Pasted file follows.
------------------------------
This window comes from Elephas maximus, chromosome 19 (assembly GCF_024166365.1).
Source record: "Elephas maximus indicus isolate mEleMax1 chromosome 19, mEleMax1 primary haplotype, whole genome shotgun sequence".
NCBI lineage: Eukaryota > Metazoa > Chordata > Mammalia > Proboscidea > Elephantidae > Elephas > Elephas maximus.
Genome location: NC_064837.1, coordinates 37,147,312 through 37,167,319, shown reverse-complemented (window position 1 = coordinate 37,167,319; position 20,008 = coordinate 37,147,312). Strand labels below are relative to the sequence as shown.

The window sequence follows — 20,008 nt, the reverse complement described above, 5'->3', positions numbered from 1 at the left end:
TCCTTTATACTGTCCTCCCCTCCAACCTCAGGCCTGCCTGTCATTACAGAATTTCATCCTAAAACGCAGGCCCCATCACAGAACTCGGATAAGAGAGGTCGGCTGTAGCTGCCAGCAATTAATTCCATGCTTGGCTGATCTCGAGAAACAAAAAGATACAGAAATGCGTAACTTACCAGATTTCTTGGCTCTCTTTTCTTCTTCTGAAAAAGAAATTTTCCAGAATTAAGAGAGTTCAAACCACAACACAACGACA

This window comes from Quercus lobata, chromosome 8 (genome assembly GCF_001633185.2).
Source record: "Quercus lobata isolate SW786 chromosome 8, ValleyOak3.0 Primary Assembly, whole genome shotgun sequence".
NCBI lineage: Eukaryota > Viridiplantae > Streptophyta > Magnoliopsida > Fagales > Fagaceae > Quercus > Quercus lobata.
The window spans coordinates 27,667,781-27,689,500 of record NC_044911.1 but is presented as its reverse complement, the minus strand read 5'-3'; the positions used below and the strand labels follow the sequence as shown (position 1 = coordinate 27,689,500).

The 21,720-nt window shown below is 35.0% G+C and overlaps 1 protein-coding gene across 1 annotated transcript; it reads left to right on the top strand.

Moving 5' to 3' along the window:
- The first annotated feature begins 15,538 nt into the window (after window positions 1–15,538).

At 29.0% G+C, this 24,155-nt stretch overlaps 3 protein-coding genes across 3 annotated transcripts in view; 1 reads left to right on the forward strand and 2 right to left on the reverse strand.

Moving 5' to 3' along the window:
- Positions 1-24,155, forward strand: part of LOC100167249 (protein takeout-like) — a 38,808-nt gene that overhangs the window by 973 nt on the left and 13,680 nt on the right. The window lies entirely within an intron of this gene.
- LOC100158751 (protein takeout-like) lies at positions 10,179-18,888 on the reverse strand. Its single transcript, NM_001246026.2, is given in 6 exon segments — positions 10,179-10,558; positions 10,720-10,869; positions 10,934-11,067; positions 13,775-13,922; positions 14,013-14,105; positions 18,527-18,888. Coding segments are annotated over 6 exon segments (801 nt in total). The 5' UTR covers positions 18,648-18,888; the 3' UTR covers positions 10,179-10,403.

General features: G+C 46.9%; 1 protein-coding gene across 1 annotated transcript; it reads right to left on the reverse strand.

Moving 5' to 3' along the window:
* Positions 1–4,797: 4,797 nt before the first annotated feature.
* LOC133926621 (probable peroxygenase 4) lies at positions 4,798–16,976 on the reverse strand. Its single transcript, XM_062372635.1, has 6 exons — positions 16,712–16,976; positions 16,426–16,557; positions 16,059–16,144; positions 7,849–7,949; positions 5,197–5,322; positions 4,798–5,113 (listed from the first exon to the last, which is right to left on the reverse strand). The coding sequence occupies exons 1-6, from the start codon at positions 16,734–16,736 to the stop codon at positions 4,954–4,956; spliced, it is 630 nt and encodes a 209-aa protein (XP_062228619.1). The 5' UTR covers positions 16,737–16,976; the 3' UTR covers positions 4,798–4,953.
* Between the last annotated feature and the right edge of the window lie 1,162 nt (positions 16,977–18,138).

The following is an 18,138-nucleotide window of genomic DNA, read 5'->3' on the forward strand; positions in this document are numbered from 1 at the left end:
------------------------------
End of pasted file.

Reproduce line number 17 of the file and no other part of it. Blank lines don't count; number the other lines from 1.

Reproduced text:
- LOC100158751 (protein takeout-like) lies at positions 10,179-18,888 on the reverse strand. Its single transcript, NM_001246026.2, is given in 6 exon segments — positions 10,179-10,558; positions 10,720-10,869; positions 10,934-11,067; positions 13,775-13,922; positions 14,013-14,105; positions 18,527-18,888. Coding segments are annotated over 6 exon segments (801 nt in total). The 5' UTR covers positions 18,648-18,888; the 3' UTR covers positions 10,179-10,403.